eRSA services in use: Storage & Cloud
Pictures are worth a thousand words according to the old saying, but the images at the centre of Professor Lyle Palmer’s research are proving to be far more valuable.
The computer-based medical imaging that forms the cornerstone of Professor Palmer’s research in the new field of ‘radiomics’ is being used to predict death and probable diseases in people years in advance, enabling early intervention.
How does it work?
The research employs a concept called “deep learning”, an artificial intelligence technique that trains computers to see patterns in images that humans cannot. Deep learning is the technology that underlies self-driving cars, smart assistants such as Siri, and a range of stunning achievements in science and industry.
The system predicts patient outcomes by incorporating and analysing large volumes of image data to detect subtle patterns that doctors may miss.
“In CT images, the algorithm allowed us to explore even the most minute changes occurring in the tissues of the thorax that goes beyond what doctors can see and decipher,” said Professor Palmer, the Professor of Genetic Epidemiology at the University of Adelaide.
“Applying this technology to routinely collected medical images has the potential to predict the beginning of life-threatening diseases such as heart disease, cancer, and diabetes. Knowledge of such diseases early on will enable doctors to provide streamlined and tailor-made treatments and medications.
Professor Palmer said the more data you can feed into the machine’s algorithms, the more reliable its outputs. This means access to a large amount of data is an important element of the research, which the research team has been able to access via South Australia’s public hospital system.
Taking the work forward
Early research results have reinforced the significant potential of using computer-based medical imaging to aid doctors in the diagnosis and prognosis of important medical conditions.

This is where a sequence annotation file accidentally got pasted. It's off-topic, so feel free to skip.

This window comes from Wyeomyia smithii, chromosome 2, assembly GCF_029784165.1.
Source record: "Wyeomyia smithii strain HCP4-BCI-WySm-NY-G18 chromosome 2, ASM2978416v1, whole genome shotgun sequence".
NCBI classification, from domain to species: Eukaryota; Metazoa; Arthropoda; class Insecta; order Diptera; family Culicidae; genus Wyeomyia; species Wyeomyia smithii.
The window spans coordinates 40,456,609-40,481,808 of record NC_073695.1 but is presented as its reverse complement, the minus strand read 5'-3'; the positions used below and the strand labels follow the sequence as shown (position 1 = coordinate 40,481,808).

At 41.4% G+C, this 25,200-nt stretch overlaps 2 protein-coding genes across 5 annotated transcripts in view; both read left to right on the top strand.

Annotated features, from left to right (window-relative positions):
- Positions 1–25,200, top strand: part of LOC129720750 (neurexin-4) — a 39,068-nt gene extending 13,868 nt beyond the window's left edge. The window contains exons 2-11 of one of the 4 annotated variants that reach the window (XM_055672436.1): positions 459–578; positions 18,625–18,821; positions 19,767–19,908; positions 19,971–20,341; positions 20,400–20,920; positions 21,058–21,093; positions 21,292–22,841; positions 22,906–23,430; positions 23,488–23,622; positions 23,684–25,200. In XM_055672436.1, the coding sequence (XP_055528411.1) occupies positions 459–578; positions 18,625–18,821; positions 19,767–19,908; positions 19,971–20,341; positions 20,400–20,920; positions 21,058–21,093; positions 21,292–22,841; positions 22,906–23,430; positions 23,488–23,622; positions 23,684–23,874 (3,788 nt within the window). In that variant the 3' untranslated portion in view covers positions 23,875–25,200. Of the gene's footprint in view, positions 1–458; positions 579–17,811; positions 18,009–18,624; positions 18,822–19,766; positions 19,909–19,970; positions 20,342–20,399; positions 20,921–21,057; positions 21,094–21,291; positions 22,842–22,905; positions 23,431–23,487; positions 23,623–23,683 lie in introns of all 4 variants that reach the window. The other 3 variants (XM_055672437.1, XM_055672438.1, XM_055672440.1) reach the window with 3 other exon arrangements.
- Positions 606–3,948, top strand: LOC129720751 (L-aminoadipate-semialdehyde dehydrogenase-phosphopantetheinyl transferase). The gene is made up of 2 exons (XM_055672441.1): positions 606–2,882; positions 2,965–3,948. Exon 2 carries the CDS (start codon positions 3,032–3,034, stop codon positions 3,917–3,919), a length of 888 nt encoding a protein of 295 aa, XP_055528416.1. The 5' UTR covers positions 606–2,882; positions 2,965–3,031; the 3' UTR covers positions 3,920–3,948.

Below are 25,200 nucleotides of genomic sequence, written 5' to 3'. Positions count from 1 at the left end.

In their most recent success, Professor Palmer’s team used deep learning to analyse pelvic x-rays in order to diagnose hip fractures. Their algorithm managed to outperform emergency department doctors, GPs, and radiologists in being able to accurately diagnose a hip fracture. “This is the first demonstration in radiology of ‘superhuman’ performance”, said Professor Palmer.
Currently, the team is about to begin work on mammograms from women screened by BreastScreen SA in order to improve the diagnosis of breast cancer.
“The issue with the current methods is that around 5% of the women screened are called back for further testing because of a perceived anomaly in their scans, most of whom will not actually have breast cancer. This is expensive and very anxiety-inducing for the individual concerned,” he said. “We hope to be able to make the initial testing more accurate, in order to streamline the process and make it more efficient and less stressful.”
Professor Palmer points out that the technology is meant to augment current medical services wherever possible, not replace them.
“This technology won’t replace doctors, but will be able to help doctors make better and faster decisions.”
The future of the technique
While this type of direct clinical diagnosis and prognosis hasn’t been used in medical services yet, Professor Palmer believes it will be a reality very soon.
In the United States, a 2017 study showed that a deep learning algorithm could read retinal photographs and diagnose eye disease as well as the best ophthalmologists.
Similarly, a group of dermatologists used deep learning technology in 2017 to analyse photographs of moles on people’s skin to predict and diagnose skin cancer as well as the best dermatologists.
“These demonstrations were in Ophthalmology and Dermatology, and ours are in Radiology. In each case, they showed the algorithm could diagnose conditions at least as well as best specialists,” he said.
The value of eRSA
One of the most significant challenges the team faces is securely storing and managing the massive amounts of data they collect and have access to.
“Just one medical image can be 10 gigabytes, and digital image collections can be enormous. A lot of physical storage is needed, and proper methods are required to manipulate that data,”
“Last year, for example, we received a data set from the National Institute of Health in the United States of serial thoracic CT images taken from 60,000 adults. These needed to be stored and analysed, something eRSA has enabled us to do.
“eRSA has been incredibly helpful and valuable for us. The last thing we wanted was to have to build something ourselves to store data. Having eRSA set up and manage our storage meant we not only had access to the latest infrastructure available but also enabled us, a small research team in South Australia, to compete with the world’s best in this exciting new area.”
Want to talk to Lyle about his research and the tools used?
e: firstname.lastname@example.org | p: 08 8313 2158